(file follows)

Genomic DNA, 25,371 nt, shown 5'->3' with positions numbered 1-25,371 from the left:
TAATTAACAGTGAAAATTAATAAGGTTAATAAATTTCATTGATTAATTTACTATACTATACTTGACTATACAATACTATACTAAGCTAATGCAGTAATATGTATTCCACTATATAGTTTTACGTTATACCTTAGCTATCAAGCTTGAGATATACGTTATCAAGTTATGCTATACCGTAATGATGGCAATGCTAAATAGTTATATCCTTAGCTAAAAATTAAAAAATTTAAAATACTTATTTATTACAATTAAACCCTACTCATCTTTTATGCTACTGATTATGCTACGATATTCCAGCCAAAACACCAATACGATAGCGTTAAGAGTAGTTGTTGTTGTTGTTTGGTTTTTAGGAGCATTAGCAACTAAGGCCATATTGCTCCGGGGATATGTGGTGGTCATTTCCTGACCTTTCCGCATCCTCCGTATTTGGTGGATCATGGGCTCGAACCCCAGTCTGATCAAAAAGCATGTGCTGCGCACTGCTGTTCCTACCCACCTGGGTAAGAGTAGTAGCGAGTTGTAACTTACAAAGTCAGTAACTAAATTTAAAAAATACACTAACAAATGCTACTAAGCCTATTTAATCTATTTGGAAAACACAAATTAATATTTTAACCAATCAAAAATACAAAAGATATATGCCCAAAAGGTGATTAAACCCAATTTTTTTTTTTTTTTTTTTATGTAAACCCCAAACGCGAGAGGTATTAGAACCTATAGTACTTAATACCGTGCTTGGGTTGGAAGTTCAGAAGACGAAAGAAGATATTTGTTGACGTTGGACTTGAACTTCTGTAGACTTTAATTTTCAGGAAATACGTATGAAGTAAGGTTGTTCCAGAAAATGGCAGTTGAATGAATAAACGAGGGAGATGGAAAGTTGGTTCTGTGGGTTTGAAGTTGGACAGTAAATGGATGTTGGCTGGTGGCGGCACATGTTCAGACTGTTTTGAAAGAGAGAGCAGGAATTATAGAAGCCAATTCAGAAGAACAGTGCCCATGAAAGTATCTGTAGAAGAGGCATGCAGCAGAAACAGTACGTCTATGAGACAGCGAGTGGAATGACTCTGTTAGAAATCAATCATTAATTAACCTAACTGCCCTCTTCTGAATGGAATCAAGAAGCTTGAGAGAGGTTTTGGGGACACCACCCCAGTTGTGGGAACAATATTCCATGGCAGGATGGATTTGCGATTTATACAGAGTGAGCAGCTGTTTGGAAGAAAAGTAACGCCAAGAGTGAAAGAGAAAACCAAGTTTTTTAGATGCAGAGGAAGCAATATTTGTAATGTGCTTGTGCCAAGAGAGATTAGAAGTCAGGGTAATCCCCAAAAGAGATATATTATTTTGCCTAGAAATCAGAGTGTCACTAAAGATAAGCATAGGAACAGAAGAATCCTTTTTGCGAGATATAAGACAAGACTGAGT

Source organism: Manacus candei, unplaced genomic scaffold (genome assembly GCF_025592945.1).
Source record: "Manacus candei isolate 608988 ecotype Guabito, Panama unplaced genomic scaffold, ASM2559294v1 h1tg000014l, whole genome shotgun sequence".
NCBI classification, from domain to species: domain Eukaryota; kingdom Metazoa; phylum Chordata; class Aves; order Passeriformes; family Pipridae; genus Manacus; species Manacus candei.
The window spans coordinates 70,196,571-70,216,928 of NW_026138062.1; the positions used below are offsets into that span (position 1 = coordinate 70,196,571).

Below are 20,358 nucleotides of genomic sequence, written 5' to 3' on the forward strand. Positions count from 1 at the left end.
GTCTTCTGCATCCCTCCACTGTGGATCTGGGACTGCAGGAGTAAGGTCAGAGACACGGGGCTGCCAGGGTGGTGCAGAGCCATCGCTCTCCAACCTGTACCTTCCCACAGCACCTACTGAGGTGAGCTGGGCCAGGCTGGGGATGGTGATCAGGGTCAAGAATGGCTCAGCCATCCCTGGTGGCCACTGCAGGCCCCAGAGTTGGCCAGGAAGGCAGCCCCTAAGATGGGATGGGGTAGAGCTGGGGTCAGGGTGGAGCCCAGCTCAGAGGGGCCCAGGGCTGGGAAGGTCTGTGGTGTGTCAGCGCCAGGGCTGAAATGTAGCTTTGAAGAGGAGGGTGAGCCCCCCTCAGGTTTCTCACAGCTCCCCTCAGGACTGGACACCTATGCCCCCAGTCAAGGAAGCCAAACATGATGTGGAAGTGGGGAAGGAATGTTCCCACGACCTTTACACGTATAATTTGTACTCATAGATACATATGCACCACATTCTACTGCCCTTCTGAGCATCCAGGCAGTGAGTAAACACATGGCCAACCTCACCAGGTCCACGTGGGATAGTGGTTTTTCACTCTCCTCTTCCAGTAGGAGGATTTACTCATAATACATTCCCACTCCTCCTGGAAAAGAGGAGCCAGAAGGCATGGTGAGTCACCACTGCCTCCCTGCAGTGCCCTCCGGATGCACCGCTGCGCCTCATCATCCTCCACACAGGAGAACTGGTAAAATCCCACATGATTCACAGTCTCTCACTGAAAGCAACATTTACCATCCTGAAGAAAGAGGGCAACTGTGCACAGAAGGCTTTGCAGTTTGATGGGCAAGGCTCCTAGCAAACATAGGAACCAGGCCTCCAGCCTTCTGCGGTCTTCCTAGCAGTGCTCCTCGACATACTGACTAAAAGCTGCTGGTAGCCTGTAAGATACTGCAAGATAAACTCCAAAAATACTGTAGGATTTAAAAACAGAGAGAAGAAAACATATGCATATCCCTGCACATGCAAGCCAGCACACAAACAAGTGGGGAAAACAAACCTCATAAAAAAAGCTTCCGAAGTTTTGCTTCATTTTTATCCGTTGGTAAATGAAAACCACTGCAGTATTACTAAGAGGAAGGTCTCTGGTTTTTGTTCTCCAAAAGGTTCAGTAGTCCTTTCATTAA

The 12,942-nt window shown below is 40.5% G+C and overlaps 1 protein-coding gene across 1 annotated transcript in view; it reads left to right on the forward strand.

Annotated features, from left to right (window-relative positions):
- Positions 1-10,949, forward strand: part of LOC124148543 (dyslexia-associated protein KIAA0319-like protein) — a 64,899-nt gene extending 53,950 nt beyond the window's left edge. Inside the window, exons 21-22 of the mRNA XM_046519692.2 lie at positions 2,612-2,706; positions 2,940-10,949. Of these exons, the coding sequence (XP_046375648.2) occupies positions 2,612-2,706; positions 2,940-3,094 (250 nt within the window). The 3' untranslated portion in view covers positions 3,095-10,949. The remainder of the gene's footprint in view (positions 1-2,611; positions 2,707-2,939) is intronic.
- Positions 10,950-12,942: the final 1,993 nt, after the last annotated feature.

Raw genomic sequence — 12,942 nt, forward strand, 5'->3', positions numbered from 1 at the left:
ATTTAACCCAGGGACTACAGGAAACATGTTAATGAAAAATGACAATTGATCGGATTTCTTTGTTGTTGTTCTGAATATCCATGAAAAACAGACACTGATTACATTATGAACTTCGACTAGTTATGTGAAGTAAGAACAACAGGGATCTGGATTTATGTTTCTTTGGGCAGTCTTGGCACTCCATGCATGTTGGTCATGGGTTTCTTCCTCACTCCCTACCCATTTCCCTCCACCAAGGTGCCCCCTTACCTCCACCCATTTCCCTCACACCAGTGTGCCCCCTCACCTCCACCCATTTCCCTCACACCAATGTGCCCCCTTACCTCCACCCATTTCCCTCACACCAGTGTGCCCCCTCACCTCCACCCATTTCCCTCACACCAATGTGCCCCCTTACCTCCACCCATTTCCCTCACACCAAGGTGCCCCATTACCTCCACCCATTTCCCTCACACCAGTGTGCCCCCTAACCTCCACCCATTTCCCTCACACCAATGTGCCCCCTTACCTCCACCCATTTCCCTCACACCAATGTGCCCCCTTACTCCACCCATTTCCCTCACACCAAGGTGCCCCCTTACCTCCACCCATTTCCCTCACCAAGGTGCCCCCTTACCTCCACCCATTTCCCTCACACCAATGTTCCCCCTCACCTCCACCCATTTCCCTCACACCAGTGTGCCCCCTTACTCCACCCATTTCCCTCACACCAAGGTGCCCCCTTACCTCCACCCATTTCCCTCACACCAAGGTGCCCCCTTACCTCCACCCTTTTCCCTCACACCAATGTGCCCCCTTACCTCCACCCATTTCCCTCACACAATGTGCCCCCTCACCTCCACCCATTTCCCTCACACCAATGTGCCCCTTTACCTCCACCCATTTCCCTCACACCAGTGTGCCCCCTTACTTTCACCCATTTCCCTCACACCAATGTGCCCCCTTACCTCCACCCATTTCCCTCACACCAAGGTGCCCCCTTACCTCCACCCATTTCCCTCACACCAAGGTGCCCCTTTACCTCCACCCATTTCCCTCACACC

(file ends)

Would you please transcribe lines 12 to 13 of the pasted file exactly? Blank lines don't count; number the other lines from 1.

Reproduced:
- Positions 10,950-12,942: the final 1,993 nt, after the last annotated feature.

Raw genomic sequence — 12,942 nt, forward strand, 5'->3', positions numbered from 1 at the left: